1st Holcim Forum “Basic Needs”

Good architecture and good policies

  • 1st Holcim Forum “Basic Needs” 2004

    Guided tour of the Culture and Congress Center Lucerne (KKL).

  • 1st Holcim Forum “Basic Needs” 2004

    Case studies panel: Eve Annecke, South Africa; Donald Bates, Australia; Ashok B. Lall, India; Mohsen Mostafavi, USA (moderator); Luisa Hutton, Germany; Roberto Loeb, Brazil; Weiding Long, China.

About the event

The first ever Holcim Forum for Sustainable Construction was held at the ETH Zurich (Swiss Federal Institute of Technology). Under the banner of "Basic Needs", experts and students from all over the world gathered to take part in workshops, debates, and lectures on a wide variety of topics surrounding housing, water supplies and road access, as essential elements of society's infrastructure. 

Participants included architects, planners, developers, scientists, engineers and representatives from business, politics, administration, and society at large, as well as promising international students from leading technical universities from across the world.






Keynotes & workshop sessions

Our notion of sustainable development has matured despite – and sometimes through – the contests that have played out at numerous conferences, international negotiations, and summits. From the Rio Summit in 1992 to the Johannesburg Summit in 2002, sustainable development gained a body of tangible objectives, including the Kyoto greenhouse gas targets that finally came into force in early 2005 and the Millennium Development Goals that seek to meet a set of basic needs and halve poverty worldwide from 1990 to 2015.

Although many uncertainties and disagreements remain, sustainable development, including the associated progress indicators and milestones (2012, 2015), is now more fully defined with a better balance between social, economic, and environmental factors. Aspiring to the Millennium Development Goals, the first Holcim Forum adopted as its theme “basic needs.”


Workshop moderators & Concluding panellists


Short-term events - long-term effects

The short-term nature of temporary events – trade fairs, world exhibitions, sport Championships, music festivals, and the Olympic Games – seems to stand in conflict with the lasting objectives of sustainability.

How can provisional structures be sustainable and provide a contribution to enduring basic needs within the socio-economic context of communities surrounding the venue? Do temporary events encourage innovative planning processes and trendsetting constructions?

Common housing - gated communities

Human habitation represents one of the primary needs of society. How can this substantial challenge be met according to standards of sustainability – in view of rapid population growth and exploding settlements?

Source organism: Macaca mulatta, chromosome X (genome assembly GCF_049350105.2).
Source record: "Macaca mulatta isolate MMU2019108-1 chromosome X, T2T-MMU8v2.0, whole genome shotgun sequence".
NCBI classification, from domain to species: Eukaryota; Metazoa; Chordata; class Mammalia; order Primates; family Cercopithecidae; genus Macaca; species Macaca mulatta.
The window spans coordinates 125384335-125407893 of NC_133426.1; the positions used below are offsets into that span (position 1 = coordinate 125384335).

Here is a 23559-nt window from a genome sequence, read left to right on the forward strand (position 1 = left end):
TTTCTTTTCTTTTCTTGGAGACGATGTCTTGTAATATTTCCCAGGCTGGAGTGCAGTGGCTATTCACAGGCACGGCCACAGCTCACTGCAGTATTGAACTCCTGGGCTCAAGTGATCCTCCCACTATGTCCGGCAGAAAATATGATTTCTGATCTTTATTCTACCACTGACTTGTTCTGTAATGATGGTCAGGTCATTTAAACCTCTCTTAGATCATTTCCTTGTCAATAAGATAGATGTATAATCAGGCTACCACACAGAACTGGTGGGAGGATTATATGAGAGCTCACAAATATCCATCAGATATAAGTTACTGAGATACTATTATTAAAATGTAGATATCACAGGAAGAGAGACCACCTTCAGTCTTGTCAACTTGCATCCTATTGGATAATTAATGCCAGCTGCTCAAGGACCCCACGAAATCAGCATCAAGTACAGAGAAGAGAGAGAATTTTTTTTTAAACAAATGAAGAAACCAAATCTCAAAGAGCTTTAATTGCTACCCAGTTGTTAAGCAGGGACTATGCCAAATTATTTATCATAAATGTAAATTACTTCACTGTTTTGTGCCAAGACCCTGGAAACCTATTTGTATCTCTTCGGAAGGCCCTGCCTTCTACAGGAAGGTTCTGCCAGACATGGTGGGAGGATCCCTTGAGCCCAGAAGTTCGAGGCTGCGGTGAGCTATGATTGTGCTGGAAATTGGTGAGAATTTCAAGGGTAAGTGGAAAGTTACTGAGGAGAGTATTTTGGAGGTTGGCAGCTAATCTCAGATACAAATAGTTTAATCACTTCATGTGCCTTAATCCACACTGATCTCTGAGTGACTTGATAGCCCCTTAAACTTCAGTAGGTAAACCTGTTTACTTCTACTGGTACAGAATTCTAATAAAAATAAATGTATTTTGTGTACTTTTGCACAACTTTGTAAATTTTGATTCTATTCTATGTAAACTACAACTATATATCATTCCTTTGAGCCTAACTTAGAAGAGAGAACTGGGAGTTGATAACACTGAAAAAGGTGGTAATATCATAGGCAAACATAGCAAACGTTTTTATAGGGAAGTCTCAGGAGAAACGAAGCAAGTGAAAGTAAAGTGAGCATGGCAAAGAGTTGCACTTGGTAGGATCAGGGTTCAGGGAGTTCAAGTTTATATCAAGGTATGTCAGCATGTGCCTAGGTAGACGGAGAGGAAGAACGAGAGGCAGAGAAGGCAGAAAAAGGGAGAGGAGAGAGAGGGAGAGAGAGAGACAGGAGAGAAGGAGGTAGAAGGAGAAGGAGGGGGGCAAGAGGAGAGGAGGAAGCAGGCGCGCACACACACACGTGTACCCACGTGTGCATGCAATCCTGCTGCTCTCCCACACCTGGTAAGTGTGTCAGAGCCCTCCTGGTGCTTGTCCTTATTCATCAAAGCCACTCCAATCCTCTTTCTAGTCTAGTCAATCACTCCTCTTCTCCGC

What are the forwardlooking responses to urban sprawl and the specific demands of particular social groups (neighborhoods, gated communities, golf course developments)? What are the opportunities and limits for sustainable construction?

Shrinking cities - urban renewal

In contrast to expanding territories, specific regions, cities, and urban districts are confronted with a loss of population and available employment opportunities. Such a trend stands in contradiction to the very definition of the city as a prosperous entity shaped by continuous economic and demographic growth.

Satisfying basic needs of the inhabitants of declining areas raises a number of questions. How can the built environment be maintained and transformed to satisfy the needs of future generations?

Marketplaces - shopping malls

The market has traditionally been the place for the exchange of everyday consumer goods. Mass culture, globalization, and information technology have changed the requirements of marketplaces – where the production and distribution of branded commodities as well as the creation of shopping entertainment centers have altered the basic behavioral patterns of consumer activity.

What are the future challenges for creating sustainable constructions as pertaining to the supply of and access to goods?

Learning environments - deficiency of resources

Education is the key to overcoming poverty and enabling people to excel as citizens. Commonly confronted with a deficiency of means, educational systems have compromised on their objectives.

The requirements of schools and other educational institutions, whether public or private, are multi-layered. Needs range from acquiring common skills to vocational training, from health and social education, promoting awareness of the natural and built context to raising ethical standards.

Student poster competition

1st Holcim Forum “Basic Needs” 2004

Hans-Rudolf Schalcher (Head of TCC) congratulating Florian Graf (ETH Zurich), Switzerland, winner of the first prize of the student poster competition.

Everything we do today, as well as everything we do not do, influences our present lives - and our future. Hence, sustainability is of special interest to the young generation.

The Holcim Foundation recognizes this, and wants to explicitly include young people in its activities. The foundation asked its five partner universities to each invite five students to the Holcim Forum for Sustainable Construction. The students have created a poster gallery that exhibits their approaches to a lasting contribution to meeting basic needs.


Forum 2004 – Basic Needs – Zurich

The publication records the content of the inaugural Holcim Forum held at the Swiss Federal Institute of Technology (ETH Zurich) in 2004. “Basic Needs” features a lengthy interview with Eduardo Souto de Moura and other contributions by Muhammad Yunus, Simon Upton, Winy Maas and others.